Dr. Melissa Aldrich, Ph.D.
Assistant Professor, Center for Molecular Imaging
Email Address: Melissa.B.Aldrich@uth.tmc.edu
Phone Number: 713-500-3565
Dr. Aldrich received her B.A. in Biochemistry from the University of Texas-Austin, M.B.A. from the University of Houston, and Ph.D. in Immunology from the University of Texas Graduate School of Biomedical Sciences in Houston, focusing on severe combined immune deficiency. Her postdoctoral training at Baylor College of Medicine entailed development of cancer dendritic cell and DNA vaccine strategies, including study of regulatory T cell and memory T cell responses. Dr. Aldrich’s interests lie in investigating immune factors that influence lymphatic dysfunction and in translating lymphatic imaging technology to the clinic.
Dr. Aldrich brings a combination of expertise in translational science and immunology to lead the program of lymphatic imaging, the circulatory system which is critical to immune surveillance and response. NIRF imaging promises to deliver high-resolution, low-cost images of lymphatic vessel architecture and pumping. In disease states such as lymphedema, manifested by severe limb swelling, NIRF imaging can provide information for diagnosis and evaluation of treatment efficacy. As part of a translation team, Dr. Aldrich has conducted clinical measurements that prove the usefulness of NIRF imaging to investigate lymphatic vessel architecture and function in health and disease. Her study of NIRF images of breast cancer-related lymphedema arms revealed that the severity of the disease worsens over time not only in the “affected” arms (that received surgical and/or radiological treatment associated with the side of breast cancer treatment), but also in the contralateral (“unaffected”) arms. This work added evidence to other studies suggesting that lymphedema is a systemic, not just local, disease. Dr. Aldrich will lead a new five-year NIH-funded prospective study of breast cancer patients who are at high risk of developing lymphedema, investigating immunological changes that may contribute to lymphedema. Dr. Aldrich has also worked in NIRF imaging studies of primary, or genetic, lymphedema and rare fat-associated genetic disorders with lymphatic abnormalities. Dr. Aldrich recently conducted a study of pneumatic compression therapy (PCT) for lymphedema, and produced visual “proof” that this modality enables lymph movement in grades I, II, and III lymphedema patients. The Centers for Medicare/Medicaid and other major medical insurers have previously denied reimbursement for this therapy, pending proof of efficacy. These study results could enable provision of PCT for the millions of lymphedema patients in the U.S.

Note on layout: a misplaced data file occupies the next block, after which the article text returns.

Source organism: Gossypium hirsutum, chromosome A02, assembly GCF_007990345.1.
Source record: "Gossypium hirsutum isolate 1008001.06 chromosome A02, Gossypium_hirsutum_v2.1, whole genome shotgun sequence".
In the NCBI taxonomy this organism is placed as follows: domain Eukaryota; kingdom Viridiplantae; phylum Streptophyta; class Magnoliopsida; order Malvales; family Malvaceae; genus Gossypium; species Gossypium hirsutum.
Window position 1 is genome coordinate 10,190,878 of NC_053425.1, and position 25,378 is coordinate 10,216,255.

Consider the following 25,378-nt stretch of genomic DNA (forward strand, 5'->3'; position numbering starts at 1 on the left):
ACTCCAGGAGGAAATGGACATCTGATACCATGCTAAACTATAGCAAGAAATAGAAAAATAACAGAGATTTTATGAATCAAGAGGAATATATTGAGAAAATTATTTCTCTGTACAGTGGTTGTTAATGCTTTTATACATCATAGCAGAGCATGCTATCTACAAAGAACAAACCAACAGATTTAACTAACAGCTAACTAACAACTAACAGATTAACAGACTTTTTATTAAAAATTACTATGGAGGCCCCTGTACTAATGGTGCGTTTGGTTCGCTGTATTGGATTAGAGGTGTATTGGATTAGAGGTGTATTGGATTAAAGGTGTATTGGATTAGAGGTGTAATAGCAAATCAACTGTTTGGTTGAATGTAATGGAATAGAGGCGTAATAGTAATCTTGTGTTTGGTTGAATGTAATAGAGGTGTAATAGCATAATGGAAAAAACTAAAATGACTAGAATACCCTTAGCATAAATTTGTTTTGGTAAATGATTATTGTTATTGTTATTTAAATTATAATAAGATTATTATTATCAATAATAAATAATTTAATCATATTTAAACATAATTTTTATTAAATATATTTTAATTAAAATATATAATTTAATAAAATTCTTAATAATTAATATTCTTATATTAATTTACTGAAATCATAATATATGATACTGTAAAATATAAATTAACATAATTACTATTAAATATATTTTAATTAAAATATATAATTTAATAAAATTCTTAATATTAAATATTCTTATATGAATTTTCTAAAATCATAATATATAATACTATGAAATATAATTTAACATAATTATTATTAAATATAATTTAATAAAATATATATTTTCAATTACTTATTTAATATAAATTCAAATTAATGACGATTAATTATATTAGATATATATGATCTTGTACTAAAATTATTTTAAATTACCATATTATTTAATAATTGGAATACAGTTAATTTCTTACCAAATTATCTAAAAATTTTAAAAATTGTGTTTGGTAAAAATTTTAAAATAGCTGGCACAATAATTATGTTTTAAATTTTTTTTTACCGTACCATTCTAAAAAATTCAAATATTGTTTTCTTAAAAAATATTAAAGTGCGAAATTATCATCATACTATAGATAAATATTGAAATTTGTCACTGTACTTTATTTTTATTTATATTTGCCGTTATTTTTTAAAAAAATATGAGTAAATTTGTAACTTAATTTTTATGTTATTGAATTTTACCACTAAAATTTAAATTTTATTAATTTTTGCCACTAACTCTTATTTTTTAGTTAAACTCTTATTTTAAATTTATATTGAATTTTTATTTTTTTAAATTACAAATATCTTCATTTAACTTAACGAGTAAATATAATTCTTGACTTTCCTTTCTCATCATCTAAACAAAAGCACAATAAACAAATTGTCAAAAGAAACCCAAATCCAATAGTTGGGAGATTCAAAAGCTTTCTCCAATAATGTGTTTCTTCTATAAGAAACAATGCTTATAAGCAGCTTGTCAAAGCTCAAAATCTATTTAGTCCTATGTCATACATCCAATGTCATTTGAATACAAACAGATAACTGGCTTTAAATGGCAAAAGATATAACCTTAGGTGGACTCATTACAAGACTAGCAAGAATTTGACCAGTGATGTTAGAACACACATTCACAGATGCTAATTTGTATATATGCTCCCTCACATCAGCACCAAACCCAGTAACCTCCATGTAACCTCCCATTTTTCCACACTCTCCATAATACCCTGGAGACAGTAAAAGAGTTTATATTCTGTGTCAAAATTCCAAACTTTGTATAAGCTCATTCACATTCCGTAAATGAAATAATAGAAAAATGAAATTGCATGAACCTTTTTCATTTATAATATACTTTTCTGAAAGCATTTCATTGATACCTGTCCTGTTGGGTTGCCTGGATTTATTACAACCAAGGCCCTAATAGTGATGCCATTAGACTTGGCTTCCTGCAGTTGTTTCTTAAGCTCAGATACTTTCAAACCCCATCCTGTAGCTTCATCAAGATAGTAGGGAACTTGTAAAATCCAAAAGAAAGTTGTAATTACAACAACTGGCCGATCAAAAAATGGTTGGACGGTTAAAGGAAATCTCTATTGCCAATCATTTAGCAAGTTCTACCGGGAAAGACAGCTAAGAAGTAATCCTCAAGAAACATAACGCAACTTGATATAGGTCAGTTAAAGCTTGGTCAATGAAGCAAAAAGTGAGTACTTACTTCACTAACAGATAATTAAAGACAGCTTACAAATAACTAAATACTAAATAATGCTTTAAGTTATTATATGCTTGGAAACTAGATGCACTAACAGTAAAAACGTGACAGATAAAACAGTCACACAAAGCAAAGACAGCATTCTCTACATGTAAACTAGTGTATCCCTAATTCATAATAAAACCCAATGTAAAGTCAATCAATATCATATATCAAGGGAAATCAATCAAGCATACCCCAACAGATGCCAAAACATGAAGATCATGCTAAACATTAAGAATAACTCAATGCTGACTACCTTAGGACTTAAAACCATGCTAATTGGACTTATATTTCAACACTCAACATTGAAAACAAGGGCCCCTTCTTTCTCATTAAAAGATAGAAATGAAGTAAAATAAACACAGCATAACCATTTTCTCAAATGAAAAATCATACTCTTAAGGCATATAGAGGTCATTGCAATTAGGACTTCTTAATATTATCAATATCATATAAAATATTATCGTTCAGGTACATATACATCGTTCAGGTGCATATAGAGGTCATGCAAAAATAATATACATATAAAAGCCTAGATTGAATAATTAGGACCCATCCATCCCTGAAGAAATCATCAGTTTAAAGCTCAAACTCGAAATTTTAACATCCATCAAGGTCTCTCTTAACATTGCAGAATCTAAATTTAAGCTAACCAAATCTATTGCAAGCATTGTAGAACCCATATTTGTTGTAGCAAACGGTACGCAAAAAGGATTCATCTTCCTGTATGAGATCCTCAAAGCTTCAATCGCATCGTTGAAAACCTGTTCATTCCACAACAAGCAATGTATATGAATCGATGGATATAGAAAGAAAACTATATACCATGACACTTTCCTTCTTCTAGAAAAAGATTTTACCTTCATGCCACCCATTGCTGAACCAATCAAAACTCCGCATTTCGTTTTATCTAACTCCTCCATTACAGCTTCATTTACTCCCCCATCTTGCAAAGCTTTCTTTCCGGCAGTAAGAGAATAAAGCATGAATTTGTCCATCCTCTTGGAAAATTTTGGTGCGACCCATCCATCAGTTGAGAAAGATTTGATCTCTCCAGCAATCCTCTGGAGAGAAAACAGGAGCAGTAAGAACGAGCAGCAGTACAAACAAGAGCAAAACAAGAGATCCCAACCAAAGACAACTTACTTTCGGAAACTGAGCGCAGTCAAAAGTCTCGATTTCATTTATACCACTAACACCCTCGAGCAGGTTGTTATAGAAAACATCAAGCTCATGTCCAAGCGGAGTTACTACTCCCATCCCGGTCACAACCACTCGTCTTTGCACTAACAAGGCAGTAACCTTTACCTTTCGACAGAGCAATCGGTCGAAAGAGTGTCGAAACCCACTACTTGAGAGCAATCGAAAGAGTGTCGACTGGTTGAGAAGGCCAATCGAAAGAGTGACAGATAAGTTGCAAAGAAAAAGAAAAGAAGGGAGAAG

“Translation” is a much-used term in research that stresses the importance of research that is relevant to medical practice. Truly crossing the “bench to bedside” chasm, however, requires skills that most basic science researchers are not taught. Dr. Aldrich is formally and practically trained in translation requirements. Understanding concepts such as validation of imaging devices and batch release of imaging agents enables researchers to discern which types of laboratory tests are necessary for moving a medical device or drug into the clinic. Working with research groups from several other institutions, Dr. Aldrich served as the leader of the NCI validation core that authored a consensus paper describing some of the translation efforts needed for validation of optical imaging devices and molecular imaging agents. This group was part of an effort by NCI to promote sharing and dissemination of translation practices amongst researchers. In addition, she produced a “validation” paper that devised and described a process for assuring optical imaging agent purity, a parameter for which there was no FDA guidance available.
Besides the translational aspects, Dr. Aldrich is active in basic science investigations that employ the technologies she works to translate. She has investigated the effects of inflammation on lymphatic function in mice, and found that cytokines act as systemic mediators of lymphatic pumping through iNOS-associated mechanisms. Work by other groups has shown that inflammatory cytokines affect lymphatic function, but this study was the first to show that the effects are systemic, and defines a role for inflammation in some lymphatic diseases.
- Clinical studies of NIRF imaging of lymphatic architecture and function in health and disease
- Validation in the context of translation
- Inflammatory cytokine effects on systemic lymphatic function
- Aldrich MB, Sevick-Muraca EM. Cytokines are systemic effectors of lymphatic function in inflammation. 2013. Cytokine 64:362-9.
- Aldrich MB, Guilliod RG, Fife CE, Maus EA, Smith L, Rasmussen JC, Sevick-Muraca EM. Lymphatic abnormalities in the normal contralateral arms of subjects with breast cancer-related lymphedema as assessed by near-infrared fluorescent imaging. 2012. Biomedical Optics Express 3:1256-65.
- Aldrich MB, Marshall MV, Sevick-Muraca EM, Lanza G, Kotyk J, Culver J, Wang LV, Uddin J, Crews BC, Marnett LJ, Liao JC, Contag C, Crawford JM, Wang K, Reisdorph B, Appelman H, Turgeon KD, Meyer C, Wang T. Seeing it through: translational validation of new medical imaging modalities. 2012. Biomedical Optics Express 3(4):764-776.
- Aldrich MB, Wang XJ, Hart A, Kwon SK, Sampath L, Marshall MV, and Sevick-Muraca, E. Assessment of free dye in solutions of dual-labeled antibody conjugates for in vivo molecular imaging. 2010. Molecular Imaging and Biology 13:32-42.
- Aldrich MB, Davies-Venn C, Angermiller B, Robinson H, Chan W, Kwon K, Sevick-Muraca EM. Concentration of indocyanine green does not affect lymphatic function. 2012. Lymphatic Research and Biology 10(1):1-5.